April 28, 2022, by Neely Tucker
This is a guest post by Barbara Bair, a historian in the Manuscript Division.
This month, the Library is recognizing this week’s bicentennial of the birth of writer, administrator and landscape architect Frederick Law Olmsted, designer of the U.S. Capitol grounds and public parks and spaces around the country.
Activities include an Olmsted Bicentennial exhibit in the Jefferson Building and a series of By the People crowdsourcing transcription challenges for online volunteers.
The Library holds the largest collection of manuscript materials in the nation related to Olmsted’s long career, as well as the records of the 20th-century successor firm operated by his sons. The Manuscript Division holds both Olmsted’s personal papers and the records of Olmsted Associates. The landscape architecture firm based in Brookline, Massachusetts, was operated by Olmsted sons Frederick Law Olmsted, Jr. and John Charles Olmsted, and featured many talented associates.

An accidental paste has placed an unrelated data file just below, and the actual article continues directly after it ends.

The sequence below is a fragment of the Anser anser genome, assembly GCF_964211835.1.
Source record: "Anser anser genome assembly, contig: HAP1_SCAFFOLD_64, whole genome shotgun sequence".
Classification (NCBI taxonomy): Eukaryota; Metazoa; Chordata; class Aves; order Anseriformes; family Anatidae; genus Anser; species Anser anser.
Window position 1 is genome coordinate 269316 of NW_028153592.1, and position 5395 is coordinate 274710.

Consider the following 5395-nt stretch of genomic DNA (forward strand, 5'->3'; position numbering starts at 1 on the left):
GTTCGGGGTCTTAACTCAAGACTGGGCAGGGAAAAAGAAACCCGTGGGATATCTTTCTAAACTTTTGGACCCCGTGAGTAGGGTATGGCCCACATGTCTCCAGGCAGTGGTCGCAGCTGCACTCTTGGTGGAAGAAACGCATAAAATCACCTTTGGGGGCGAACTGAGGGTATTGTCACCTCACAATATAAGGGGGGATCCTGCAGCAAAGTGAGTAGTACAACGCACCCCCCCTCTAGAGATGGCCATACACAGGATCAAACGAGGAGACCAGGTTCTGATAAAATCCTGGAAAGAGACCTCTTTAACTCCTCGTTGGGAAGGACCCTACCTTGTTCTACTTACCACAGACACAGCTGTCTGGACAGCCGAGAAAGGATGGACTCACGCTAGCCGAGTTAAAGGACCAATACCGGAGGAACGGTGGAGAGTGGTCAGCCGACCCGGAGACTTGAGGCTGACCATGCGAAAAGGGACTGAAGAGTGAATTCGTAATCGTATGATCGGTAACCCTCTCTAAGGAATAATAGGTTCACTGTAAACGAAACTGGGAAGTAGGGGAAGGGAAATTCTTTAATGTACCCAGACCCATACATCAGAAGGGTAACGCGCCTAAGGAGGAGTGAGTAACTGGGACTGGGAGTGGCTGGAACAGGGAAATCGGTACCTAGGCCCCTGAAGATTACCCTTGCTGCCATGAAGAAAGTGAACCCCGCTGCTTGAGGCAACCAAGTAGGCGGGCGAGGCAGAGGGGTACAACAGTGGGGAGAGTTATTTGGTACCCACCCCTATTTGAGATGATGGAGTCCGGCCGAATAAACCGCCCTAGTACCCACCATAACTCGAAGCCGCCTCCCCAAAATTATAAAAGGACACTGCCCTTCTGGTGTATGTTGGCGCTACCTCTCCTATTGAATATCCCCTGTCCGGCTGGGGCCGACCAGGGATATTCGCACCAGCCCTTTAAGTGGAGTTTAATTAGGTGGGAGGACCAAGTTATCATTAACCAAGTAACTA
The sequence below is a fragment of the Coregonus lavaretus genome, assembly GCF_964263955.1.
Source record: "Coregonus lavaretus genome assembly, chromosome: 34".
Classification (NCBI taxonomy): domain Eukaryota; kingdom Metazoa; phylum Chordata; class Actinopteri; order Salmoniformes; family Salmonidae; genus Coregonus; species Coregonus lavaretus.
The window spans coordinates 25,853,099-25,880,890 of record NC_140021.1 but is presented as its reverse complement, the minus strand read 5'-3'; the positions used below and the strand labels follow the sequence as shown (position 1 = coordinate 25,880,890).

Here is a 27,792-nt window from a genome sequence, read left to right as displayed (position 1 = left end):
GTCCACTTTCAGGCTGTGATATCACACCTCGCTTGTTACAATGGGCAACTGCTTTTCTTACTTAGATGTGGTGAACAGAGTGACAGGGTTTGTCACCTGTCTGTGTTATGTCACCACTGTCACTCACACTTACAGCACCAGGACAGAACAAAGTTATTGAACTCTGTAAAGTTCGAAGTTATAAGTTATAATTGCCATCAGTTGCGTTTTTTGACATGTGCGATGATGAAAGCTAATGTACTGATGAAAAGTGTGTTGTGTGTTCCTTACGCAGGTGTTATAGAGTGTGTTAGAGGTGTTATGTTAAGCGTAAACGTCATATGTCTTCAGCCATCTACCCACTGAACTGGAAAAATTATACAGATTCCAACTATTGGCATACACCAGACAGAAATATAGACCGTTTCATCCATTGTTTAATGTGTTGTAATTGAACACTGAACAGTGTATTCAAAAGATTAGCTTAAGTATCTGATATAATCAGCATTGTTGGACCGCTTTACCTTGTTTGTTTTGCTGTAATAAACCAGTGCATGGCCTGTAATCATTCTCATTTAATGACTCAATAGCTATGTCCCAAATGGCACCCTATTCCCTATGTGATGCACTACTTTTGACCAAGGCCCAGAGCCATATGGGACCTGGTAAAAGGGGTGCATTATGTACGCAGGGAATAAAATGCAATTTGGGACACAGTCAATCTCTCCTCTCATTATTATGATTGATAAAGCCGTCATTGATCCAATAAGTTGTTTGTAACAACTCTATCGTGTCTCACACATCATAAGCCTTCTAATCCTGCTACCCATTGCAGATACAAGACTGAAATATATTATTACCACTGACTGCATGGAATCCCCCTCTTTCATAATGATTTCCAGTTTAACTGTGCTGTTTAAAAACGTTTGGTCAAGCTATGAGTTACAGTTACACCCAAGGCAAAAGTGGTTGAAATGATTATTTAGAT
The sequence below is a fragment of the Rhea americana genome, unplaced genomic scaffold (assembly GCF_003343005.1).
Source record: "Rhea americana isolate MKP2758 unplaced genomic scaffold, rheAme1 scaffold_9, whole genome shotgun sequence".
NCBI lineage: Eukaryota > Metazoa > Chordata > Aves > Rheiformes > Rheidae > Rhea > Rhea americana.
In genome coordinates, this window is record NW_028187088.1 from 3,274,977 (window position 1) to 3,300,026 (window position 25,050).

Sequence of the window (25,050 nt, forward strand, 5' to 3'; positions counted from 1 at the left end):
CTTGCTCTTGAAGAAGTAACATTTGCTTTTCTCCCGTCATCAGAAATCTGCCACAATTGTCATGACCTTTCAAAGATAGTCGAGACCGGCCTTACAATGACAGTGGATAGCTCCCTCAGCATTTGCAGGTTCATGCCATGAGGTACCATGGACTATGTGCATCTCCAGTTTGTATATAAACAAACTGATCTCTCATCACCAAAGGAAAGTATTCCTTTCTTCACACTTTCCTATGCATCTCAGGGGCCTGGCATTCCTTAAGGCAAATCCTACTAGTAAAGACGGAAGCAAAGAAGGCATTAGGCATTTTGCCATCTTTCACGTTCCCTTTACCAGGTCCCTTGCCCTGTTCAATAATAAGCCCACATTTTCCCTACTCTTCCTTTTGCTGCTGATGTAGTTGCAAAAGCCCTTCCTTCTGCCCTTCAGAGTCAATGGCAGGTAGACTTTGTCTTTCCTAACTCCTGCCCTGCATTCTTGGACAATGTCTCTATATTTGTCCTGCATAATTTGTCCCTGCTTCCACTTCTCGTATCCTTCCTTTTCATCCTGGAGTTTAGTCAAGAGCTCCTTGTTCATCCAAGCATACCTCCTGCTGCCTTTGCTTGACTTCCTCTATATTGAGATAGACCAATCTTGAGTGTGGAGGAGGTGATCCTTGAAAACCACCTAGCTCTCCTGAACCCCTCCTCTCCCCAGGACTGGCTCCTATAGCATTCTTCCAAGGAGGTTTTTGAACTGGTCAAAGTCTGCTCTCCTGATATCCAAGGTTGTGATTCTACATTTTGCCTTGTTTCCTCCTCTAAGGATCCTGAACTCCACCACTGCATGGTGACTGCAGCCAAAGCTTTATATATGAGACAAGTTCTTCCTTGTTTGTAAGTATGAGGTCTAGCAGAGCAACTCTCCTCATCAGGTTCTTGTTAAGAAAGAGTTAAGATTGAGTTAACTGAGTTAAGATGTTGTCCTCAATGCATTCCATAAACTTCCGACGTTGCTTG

These collections are digitized and available online. The bicentennial exhibit charts Olmsted’s life from his youth through modern reinterpretations of the public parks he designed. The five-case display is on view on both sides of the Great Hall through June 4. It features items from the Manuscript Division, the Prints and Photographs Division and the general collections in combination with reproductions of drawings and photographs from the National Park Service’s Olmsted Archives at the Frederick Law Olmsted National Historic Site in Brookline.